Question about wood chips in vegetable garden.

Asked November 5, 2018, 12:10 AM EST

Hi! I recently had a few pine tree stumps ground down so we can replant grass. This produced a fair amount of pine wood chips, and lots of dirt with some wood chips mixed in the dirt. I have sorted out the majority of the wood chips, and burned them. But the wood chips that are mixed in with the dirt are impossible to sort out. This mixture is mostly dirt by far, but there are a fair amount of pine wood chips scattered throughout the dirt. I am thinking of spreading this dirt/chip mixture out on our vegetable garden and tilling it in. We live in the Red River Valley, south of Glyndon MN. Our garden is large (75 X 75 feet) and is very nice, soft, and fertile. I don't want to do anything that would damage the garden. Do you think it would damage our garden to have these pine wood chips decaying in the garden for a few years? I would appreciate your thoughts and expertise. Thank you. --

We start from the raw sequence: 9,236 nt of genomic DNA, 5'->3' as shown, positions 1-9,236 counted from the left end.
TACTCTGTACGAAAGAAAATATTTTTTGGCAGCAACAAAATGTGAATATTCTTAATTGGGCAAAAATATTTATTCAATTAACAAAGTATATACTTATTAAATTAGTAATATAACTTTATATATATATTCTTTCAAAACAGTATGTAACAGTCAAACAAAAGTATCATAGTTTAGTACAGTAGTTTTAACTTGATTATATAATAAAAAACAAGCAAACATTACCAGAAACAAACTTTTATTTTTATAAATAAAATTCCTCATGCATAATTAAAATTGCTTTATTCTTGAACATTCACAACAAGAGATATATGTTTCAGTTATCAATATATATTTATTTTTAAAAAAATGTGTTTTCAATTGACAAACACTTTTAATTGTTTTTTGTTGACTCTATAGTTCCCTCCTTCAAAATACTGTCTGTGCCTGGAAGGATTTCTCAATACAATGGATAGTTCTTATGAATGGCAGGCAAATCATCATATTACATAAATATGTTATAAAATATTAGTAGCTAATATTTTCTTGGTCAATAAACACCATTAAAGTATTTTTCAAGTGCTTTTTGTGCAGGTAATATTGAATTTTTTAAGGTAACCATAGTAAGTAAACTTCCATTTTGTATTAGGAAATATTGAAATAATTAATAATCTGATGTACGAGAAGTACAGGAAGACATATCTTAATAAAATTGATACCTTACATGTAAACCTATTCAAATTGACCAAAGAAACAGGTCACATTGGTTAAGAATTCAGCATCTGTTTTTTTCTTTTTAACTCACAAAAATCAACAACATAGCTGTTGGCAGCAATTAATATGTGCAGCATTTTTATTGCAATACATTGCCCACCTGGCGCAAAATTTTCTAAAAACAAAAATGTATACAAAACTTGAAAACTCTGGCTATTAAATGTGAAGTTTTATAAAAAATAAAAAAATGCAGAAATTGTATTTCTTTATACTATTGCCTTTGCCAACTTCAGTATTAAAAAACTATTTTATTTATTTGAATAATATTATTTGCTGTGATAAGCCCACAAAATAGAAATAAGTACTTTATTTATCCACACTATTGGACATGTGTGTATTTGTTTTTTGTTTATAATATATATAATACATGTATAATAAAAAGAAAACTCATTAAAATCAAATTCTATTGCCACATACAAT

Clay County Minnesota soil amendments soil and fertility issues

1 Response

Nitrogen depletion will be a temporary problem is fresh wood chips are incorporated into the soil. Fresh chips as a surface mulch cause nitrogen depletion at the soil surface. Because of this, and the general coarseness of wood chips, they probably are best not used around vegetables. Although wood mulches aren’t used much in vegetable gardens, they can be used around perennial vegetables such as asparagus or rhubarb.